Is Gambling an Addiction?
Gambling is a type of activity in which a person bets money or other values on an uncertain event. It requires consideration, risk, and prize. Moreover, it may be an addictive activity if people become overly obsessed with it. However, in some cases, it may be used as a self-soothing behavior. For instance, a person may be playing a gambling game to sooth unpleasant feelings.
Gambling is a major international commercial activity
It’s no secret that gambling is a large international commercial activity. In 2009, the legal gambling market was worth $335 billion. However, not all gambling is conducted with money. In games such as marbles, players wager nonmonetary items in exchange for a chance to win. Players of Magic: The Gathering stake collectible game pieces. Regardless of the medium used, gambling is a large international commercial activity.
It can lead to addiction
A recent decision by the American Psychiatric Association has acknowledged that gambling can lead to addiction. The recent research supports the link between gambling and addiction. Addicts who are born into a family with a history of addiction are likely to inherit the same genetic pattern. This suggests that the urge to gamble may be a family trait. While the APA has not yet defined gambling as an addiction, it has noted the similarities between gambling and other addictive behaviors.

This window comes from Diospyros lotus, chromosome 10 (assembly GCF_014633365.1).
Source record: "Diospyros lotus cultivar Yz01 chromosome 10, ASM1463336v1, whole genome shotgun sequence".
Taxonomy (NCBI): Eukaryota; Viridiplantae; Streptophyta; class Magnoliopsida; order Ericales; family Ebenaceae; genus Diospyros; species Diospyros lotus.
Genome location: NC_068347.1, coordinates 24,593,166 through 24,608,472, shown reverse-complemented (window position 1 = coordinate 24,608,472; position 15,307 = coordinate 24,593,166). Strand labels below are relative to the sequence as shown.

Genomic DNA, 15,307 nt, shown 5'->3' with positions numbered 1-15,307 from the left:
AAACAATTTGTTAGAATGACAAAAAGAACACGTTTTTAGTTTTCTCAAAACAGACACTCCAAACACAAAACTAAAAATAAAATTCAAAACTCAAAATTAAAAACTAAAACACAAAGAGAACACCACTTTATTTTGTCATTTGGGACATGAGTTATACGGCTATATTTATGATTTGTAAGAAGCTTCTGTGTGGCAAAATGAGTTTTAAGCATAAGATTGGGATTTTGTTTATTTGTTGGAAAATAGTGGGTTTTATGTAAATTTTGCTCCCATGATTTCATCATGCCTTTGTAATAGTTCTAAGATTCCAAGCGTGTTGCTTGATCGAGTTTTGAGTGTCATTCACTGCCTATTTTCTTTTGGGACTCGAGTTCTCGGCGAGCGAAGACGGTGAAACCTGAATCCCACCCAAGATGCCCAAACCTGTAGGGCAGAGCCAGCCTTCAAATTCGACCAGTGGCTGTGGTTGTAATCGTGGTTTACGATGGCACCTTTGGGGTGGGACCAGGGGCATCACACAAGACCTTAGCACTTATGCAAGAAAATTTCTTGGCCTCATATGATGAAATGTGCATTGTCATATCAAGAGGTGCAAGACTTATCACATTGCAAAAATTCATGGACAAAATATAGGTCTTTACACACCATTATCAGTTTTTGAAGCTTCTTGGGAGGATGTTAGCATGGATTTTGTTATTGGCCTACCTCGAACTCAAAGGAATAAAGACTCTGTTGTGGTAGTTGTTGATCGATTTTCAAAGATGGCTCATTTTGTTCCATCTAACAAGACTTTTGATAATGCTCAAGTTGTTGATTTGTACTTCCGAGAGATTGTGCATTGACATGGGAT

It can be a way to self-soothe unpleasant feelings
While it is natural to be drawn to the lure of winning and escaping unpleasant emotions, gambling is also a destructive habit that can cause depression, anxiety, or even suicidal thoughts. If you have a gambling problem, you should try to avoid it and find other healthy ways to self-soothe. You can practice relaxation techniques, talk to friends who don’t gamble, or volunteer your time. If your gambling habit is not under control, seek professional help to overcome it.
It can be a way to make money
While there are many benefits to gambling, you should never treat it as a source of income. Even if you do win, you should budget for the potential loss and plan accordingly. This applies to chance-based gambling like lottery tickets, bingo games, gaming machines, etc., in which all players have an equal chance of winning. The best way to prevent losing is to budget for the expenses of gambling. Once you understand what motivates your gambling habits, you can take steps to prevent it.